Soon, you’re gonna say goodbye to your regular toothbrush. It’s time to replace your toothbrush with the new innovative shapeshifting microbots.

According to the researchers at the University of Pennsylvania who created the prototypes, these shapeshifting microbots can change their shape to form bristles for brushing and flossing your teeth. Not only that, but these microbots can also release an antimicrobial substance that terminates dangerous oral bacteria from your mouth.

It means you can clean your teeth twice a day more effectively and effortlessly. You know that ‘prevention is better than cure.’ Researchers believe that these microbots can prevent oral diseases.

“Routine oral care is cumbersome and can pose challenges for many people, especially those who have a hard time cleaning their teeth,” says Hyun (Michel) Koo, a professor in the Department of Orthodontics and divisions of Community Oral Health and Pediatric Dentistry in Penn’s School of Dental Medicine.

“You have to brush your teeth, then floss your teeth, then rinse your mouth; it’s a manual, multistep process. The big innovation here is that the robotics system can do all three in a single, hands-free, automated way,” he said.

They successfully tested the technology on both 3D-printed and real human teeth. These microrobots are composed of iron oxide nanoparticles that have both catalytic and magnetic activity.

These Micro-robots Can Clean Teeth By Shapeshifting into Toothbrush or Floss Forms
Arranged in bristle-like structures, a robotic microswarm of iron oxide nanoparticles effectively cleaned plaque from teeth. The nanoparticles have both magnetic and catalytic properties; catalyzed hydrogen peroxide produced free radicals that eliminated tooth decay-causing pathogens as well. (Image: Minjun Oh/Penn Dental Medicine)

The technology relies on magnetic fields to configure and move the microbots. To be more precise, the iron-oxide nanoparticles can self-assemble in the presence of a magnetic field. Then, the magnetic field can be used and manipulated to shift the shape of the nanoparticle structure to adapt to the teeth and gums.

“Nanoparticles can be shaped and controlled with magnetic fields in surprising ways,” says Edward Steager, a senior research investigator in Penn’s School of Engineering and Applied Science and co-corresponding author.

“We form bristles that can extend, sweep, and even transfer back and forth across a space, much like flossing. The way it works is similar to how a robotic arm might reach out and clean a surface. The system can be programmed to do the nanoparticle assembly and motion control automatically.”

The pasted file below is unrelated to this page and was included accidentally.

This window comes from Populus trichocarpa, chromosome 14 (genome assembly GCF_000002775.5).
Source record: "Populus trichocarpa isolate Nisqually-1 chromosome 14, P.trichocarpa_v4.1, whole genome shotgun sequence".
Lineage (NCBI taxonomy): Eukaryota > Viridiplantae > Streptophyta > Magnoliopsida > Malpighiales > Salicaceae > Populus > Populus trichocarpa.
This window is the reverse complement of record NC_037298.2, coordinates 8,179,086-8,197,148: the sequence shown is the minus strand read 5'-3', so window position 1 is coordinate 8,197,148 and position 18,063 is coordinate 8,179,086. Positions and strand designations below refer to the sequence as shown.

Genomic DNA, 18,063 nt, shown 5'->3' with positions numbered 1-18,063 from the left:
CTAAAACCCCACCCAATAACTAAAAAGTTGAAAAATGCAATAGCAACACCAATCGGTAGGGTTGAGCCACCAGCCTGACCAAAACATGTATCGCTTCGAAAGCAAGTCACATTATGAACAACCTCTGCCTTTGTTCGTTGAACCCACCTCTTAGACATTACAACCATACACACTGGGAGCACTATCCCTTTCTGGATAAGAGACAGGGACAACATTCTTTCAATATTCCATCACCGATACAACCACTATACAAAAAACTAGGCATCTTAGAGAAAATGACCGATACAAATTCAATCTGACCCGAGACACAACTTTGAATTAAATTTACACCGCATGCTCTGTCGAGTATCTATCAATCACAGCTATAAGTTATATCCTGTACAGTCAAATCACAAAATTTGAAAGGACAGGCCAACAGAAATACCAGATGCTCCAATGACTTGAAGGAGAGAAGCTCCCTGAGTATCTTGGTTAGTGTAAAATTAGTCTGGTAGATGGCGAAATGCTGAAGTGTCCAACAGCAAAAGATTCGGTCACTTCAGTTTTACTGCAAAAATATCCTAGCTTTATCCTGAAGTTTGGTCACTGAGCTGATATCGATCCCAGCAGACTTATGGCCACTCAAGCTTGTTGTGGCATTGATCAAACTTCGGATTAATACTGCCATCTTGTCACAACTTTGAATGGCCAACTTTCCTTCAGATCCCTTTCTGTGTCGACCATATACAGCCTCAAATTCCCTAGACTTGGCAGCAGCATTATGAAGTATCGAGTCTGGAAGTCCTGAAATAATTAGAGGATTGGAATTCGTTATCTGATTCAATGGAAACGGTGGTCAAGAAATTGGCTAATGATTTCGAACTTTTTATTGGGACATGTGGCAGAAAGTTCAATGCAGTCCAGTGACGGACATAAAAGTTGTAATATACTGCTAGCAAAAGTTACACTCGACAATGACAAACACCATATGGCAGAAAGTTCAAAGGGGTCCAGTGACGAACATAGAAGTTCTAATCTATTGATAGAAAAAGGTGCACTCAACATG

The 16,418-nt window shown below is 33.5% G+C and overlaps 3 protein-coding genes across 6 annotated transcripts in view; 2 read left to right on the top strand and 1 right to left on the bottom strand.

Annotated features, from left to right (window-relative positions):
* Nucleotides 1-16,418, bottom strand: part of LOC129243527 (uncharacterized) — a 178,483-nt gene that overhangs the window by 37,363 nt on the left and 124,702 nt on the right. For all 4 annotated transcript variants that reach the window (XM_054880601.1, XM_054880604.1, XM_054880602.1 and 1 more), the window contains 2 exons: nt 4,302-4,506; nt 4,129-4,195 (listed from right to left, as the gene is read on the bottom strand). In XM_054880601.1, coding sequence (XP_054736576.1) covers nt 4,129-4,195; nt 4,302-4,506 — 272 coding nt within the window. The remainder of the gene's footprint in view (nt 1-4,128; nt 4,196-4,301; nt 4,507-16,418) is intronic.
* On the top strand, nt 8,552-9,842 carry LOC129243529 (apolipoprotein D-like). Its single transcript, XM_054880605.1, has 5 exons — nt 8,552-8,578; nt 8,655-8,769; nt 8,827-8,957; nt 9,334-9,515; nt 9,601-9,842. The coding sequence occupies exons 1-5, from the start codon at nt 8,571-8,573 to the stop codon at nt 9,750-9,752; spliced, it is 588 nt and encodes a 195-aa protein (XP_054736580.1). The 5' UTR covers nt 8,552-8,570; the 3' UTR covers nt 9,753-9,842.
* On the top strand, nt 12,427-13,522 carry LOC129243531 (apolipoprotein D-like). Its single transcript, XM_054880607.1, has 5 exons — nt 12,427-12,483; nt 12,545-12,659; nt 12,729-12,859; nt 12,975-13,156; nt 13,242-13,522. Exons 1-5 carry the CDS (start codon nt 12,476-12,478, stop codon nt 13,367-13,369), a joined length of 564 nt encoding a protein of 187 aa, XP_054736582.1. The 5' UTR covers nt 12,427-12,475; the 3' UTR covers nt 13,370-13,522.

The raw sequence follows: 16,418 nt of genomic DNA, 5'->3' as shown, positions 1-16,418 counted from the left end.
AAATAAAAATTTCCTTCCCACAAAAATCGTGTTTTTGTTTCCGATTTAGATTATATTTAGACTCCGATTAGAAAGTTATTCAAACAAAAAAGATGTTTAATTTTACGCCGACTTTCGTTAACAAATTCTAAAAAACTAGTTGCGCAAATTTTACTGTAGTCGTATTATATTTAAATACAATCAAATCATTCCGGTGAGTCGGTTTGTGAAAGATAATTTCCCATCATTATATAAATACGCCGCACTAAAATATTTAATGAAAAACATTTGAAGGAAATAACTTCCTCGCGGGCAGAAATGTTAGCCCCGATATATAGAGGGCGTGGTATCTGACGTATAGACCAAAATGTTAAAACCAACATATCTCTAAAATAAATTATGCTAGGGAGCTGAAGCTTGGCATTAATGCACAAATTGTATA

The motions of these microbots are optimized by the researchers on a small slab of toothlike material. Then, they tested the performance of microbots adjusting to the sophisticated topography of the tooth surface, interdental surfaces, and the gumline, using 3D-printed tooth models based on scans of human teeth from the dental clinic. Finally, they tested the shapeshifting microbots on real human teeth.

According to the researchers, the microrobots eliminated biofilms on all these various surfaces effectively. These microbots eliminated all detectable pathogens. And the good news is, that these microbots have been approved by FDA for other uses.

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“It doesn’t matter if you have straight teeth or misaligned teeth, it will adapt to different surfaces,” says Koo. “The system can adjust to all the nooks and crannies in the oral cavity.”

“We have this technology that’s as or more effective as brushing and flossing your teeth but doesn’t require manual dexterity,” Koo concludes. “We’d love to see this helping the geriatric population and people with disabilities. We believe it will disrupt current modalities and majorly advance oral health care.”

The researchers said that the bristles of the microbots can become firm enough to clean but soft enough to not hurt the user! Tests of the bristle formations on animals proved that they did not harm the gum tissue.

The study is published in the journal ACS Nano.